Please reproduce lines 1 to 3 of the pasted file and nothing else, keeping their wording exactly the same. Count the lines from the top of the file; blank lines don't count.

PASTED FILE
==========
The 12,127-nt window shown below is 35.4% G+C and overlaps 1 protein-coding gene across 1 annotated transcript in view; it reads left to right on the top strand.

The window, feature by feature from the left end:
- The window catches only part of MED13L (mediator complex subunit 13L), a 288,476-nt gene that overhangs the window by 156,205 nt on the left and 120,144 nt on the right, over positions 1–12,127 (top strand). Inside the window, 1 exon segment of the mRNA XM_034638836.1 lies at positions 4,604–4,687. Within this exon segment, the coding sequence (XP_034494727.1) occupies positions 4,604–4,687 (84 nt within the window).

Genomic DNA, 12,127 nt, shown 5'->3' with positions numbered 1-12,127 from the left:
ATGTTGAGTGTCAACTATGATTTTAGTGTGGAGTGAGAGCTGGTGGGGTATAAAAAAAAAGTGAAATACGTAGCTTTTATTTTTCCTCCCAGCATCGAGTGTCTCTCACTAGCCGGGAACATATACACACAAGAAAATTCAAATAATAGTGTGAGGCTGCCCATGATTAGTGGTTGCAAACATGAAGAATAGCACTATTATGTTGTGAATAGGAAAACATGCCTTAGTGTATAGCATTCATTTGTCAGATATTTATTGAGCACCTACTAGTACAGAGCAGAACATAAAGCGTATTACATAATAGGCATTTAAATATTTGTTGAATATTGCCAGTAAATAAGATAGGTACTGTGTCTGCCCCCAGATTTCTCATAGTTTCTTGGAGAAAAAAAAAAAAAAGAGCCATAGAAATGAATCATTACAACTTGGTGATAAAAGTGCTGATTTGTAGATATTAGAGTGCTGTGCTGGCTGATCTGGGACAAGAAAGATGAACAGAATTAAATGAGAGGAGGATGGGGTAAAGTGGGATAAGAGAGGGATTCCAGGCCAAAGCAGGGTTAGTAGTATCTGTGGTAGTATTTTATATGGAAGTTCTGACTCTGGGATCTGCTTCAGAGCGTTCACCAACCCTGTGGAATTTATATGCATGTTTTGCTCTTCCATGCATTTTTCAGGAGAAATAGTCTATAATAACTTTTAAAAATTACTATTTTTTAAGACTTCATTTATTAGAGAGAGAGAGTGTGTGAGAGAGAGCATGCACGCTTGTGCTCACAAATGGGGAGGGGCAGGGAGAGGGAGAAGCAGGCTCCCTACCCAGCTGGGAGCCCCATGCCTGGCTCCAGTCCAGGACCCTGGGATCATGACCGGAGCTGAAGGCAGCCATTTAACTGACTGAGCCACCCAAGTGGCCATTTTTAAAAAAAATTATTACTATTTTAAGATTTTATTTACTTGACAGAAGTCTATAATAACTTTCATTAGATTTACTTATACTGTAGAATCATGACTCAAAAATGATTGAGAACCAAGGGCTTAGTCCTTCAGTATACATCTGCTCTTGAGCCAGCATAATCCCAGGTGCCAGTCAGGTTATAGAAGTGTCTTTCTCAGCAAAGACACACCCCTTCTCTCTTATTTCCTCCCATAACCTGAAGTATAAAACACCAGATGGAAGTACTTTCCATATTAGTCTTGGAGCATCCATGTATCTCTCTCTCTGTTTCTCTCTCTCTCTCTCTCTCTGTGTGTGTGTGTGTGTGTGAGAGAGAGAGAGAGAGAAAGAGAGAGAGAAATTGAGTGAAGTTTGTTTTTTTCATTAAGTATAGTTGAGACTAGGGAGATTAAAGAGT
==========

The 12,127-nt window shown below is 35.4% G+C and overlaps 1 protein-coding gene across 1 annotated transcript in view; it reads left to right on the top strand.

The window, feature by feature from the left end:
- The window catches only part of MED13L (mediator complex subunit 13L), a 288,476-nt gene that overhangs the window by 156,205 nt on the left and 120,144 nt on the right, over positions 1–12,127 (top strand). Inside the window, 1 exon segment of the mRNA XM_034638836.1 lies at positions 4,604–4,687. Within this exon segment, the coding sequence (XP_034494727.1) occupies positions 4,604–4,687 (84 nt within the window).